Course Policies

Course Vision:

In God and the Good Life you will:

  1. Learn how to argue convincingly, deeply and responsibly.
  2. Cultivate the practice of philosophical self-reflection.
  3. Discover the personal and social value of philosophy.
  4. Grow in five intellectual virtues: curiosity, argumentative rigor, intellectual courage, intellectual humility, and empathetic reasoning.

Course Objectives:

You will develop (and be evaluated on) six specific skills related to the course vision:

  1. Reading philosophical texts and analyzing their key arguments.
  2. Reading major news sources and analyzing their key arguments.
  3. Contributing to a sustained dialogue that applies philosophy in a sophisticated and constructive way to concrete problems in the community.
  4. Writing a persuasive op-ed article on a current event surrounding belief, religion, morality, or meaning.
  5. Writing a persuasive philosophical apology, defending your core philosophical beliefs.
  6. Verbally articulating philosophical arguments in short TED talks, formal class debates and group dialogues.

Assignments:

Assignments must be submitted by the due date.  No late work is accepted without an approved University absence.  Click the links below to read descriptions of the assignments.

Grading System:

God and the Good Life is graded on a total point system.  You earn points for completing different assignments.  Many assignment have maximum point values which few or no students will achieve.  That’s completely fine! There are many routes to a very high letter grade. But all of them require constant attendance, engaged participation, and (most importantly) timely, successful completion of assignments. There is no curve for the course–your grade is determined purely based on the effort you put in and your achievements over the course of the semester.  The teaching team wants you to grow in this class and to score as well as possible on every skill, so please talk to us if you want to strategize about how to reach for more points or if you do not understand how you are doing.  Points will be posted to Sakai as soon as they are available.  Here is how points translate to final letter grades:

  • [A] > 420 points
  • [A-] 400-420 points
  • [B+] 380-399 points
  • [B] 360-379 points
  • [B-] 340-359 points
  • [C+] 320-339 points
  • [C] 300-319 points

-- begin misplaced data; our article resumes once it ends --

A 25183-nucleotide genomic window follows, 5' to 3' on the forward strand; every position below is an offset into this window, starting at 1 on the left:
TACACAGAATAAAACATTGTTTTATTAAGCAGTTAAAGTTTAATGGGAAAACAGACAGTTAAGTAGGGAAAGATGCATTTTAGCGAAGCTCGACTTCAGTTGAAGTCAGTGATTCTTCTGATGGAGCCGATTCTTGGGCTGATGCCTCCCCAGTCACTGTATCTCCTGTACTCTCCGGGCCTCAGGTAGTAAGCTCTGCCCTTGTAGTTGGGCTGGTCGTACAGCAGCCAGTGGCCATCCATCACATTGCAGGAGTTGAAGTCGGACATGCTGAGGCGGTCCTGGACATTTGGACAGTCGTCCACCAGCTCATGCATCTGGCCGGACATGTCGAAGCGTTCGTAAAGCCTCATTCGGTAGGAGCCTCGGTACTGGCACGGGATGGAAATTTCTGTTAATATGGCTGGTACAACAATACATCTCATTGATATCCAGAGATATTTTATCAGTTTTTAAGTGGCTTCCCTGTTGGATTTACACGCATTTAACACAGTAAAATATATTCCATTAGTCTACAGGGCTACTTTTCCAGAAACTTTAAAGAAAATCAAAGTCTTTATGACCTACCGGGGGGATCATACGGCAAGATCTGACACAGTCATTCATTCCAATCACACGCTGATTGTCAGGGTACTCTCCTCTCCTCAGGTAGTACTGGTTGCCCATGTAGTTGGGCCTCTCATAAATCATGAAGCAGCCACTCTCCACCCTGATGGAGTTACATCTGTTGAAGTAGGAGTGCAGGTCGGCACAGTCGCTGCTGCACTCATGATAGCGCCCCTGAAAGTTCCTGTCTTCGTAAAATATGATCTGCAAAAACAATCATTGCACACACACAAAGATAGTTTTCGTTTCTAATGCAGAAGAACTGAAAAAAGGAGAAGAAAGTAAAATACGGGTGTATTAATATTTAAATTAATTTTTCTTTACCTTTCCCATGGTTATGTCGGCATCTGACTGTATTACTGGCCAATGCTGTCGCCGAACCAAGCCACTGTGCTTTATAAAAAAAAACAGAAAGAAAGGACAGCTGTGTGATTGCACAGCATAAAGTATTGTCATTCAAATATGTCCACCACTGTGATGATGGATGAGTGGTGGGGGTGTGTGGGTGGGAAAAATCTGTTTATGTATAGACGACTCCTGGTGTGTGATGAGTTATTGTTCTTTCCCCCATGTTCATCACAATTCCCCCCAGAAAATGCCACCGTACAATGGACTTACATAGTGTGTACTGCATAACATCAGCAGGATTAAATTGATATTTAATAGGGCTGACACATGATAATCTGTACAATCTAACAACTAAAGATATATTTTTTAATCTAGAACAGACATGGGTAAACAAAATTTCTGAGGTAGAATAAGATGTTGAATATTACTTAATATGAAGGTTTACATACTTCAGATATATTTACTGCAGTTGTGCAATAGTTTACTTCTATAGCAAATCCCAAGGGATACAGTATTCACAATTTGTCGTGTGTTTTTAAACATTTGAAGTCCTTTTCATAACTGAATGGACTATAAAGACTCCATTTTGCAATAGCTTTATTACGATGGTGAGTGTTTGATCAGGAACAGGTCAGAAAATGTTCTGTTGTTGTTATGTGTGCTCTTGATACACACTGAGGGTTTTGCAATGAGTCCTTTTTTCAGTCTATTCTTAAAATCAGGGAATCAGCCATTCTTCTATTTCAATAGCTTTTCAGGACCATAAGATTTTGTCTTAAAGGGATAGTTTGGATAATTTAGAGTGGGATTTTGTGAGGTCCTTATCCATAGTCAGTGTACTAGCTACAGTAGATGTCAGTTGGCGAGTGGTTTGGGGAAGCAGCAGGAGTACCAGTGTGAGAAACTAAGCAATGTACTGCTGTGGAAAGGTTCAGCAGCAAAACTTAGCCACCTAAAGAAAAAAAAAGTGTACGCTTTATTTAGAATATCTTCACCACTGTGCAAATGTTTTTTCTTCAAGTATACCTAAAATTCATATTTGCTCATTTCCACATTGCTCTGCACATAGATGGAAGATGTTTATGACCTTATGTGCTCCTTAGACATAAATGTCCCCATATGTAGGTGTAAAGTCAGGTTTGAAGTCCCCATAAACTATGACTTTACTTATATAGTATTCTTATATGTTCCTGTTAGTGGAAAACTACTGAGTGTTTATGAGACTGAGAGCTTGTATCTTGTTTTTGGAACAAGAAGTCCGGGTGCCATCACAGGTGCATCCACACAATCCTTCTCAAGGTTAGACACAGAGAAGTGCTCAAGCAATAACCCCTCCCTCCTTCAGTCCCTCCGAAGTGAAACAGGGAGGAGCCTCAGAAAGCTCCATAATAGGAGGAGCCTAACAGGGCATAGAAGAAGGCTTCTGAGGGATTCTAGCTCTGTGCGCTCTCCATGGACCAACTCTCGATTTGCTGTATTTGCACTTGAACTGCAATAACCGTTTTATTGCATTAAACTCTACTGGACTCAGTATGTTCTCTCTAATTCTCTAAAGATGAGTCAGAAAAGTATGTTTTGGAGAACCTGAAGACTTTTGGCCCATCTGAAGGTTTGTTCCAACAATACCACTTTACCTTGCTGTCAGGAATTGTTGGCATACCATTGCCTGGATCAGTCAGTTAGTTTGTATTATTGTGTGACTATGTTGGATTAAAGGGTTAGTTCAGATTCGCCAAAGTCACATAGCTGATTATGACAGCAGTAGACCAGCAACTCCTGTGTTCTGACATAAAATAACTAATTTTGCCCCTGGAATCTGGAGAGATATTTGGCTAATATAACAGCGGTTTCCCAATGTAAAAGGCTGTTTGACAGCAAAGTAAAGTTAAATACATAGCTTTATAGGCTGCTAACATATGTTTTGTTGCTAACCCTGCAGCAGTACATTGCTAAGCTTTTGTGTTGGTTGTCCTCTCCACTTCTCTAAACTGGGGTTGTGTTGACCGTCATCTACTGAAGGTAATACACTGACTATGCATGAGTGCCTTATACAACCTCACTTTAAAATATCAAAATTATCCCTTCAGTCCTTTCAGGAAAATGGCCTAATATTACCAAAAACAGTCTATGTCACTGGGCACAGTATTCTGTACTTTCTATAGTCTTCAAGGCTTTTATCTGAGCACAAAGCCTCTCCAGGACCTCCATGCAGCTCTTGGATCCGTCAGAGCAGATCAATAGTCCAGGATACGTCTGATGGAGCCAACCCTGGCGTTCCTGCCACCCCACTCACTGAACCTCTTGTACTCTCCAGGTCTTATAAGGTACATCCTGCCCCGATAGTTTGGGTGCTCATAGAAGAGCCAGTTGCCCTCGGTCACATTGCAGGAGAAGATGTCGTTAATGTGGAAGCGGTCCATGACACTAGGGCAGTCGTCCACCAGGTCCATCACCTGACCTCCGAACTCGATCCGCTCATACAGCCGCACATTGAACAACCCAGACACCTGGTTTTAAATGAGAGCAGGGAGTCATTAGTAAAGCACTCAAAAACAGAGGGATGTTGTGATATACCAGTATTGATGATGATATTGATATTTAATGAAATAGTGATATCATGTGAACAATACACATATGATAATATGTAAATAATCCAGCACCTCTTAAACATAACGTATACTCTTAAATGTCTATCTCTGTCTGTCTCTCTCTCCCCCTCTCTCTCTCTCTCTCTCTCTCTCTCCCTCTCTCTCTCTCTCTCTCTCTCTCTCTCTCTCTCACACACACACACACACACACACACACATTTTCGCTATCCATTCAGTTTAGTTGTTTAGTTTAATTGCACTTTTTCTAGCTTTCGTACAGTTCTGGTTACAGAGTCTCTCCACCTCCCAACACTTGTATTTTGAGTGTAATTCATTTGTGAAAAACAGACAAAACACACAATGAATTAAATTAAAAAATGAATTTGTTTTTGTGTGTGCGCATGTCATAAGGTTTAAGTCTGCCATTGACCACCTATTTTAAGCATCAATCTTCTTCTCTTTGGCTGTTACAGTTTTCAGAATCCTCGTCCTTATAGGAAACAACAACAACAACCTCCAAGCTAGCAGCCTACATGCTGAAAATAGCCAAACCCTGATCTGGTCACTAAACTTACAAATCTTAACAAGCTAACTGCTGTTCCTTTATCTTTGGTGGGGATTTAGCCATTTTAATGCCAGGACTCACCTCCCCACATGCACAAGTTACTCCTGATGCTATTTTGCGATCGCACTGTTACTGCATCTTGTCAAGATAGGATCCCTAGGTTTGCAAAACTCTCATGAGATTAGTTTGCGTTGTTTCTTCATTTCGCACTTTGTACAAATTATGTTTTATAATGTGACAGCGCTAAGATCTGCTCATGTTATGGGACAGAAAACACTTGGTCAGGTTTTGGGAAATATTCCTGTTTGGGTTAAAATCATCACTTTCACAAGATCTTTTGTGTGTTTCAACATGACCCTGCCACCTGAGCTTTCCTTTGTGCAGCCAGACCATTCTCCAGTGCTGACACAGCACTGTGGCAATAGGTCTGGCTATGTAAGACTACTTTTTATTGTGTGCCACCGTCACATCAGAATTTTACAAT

• [C-] 280-299 points
  • [D] 260-279 points
  • [F] < 260 points

Honor Code:

This class follows Notre Dame’s binding Honor Code.  All work you submit must be your own.  Your sources must be properly cited.  Direct quotations from others must be in quotation marks.  If you have questions about how to attribute your sources, talk to your Facilitator.

Frequently Asked Policy Questions:

When are Prof Sullivan’s Office Hours?  Generally they are on Mondays immediately after class in Room 109 Malloy Hall.  She is also usually available a half hour before class.  It is a great idea to make an appointment, or even just send her an email heads up that you are coming.  From time to time OHs are shifted to accommodate Philosophy Department meetings.

When Should I go to Office Hours?  Come to Prof Sullivan’s office hours if you want help with any class assignments.  Or if you are having any issues related to the class.  Or if you love the class.  Or if you want to talk through a philosophical question that interests you.  Or if you want to talk about the Star Wars films.  Or if you want to talk about life, the universe, and everything.  She might not always be able to help with the last topic, but you can come for any reason.

Does my Dialogue Facilitator/Grad TA Have Office Hours?  Yes!  And you can talk with them for all of the same reasons.  But the best bet is always to send them an email and set up a meeting.

How Can I Hang Out with One of Our Speakers Outside of Class? We’ll arrange a sign-up for slots to have lunch with the speakers and Prof Sullivan (stay tuned for info).  You can and should come up to talk to them after class!

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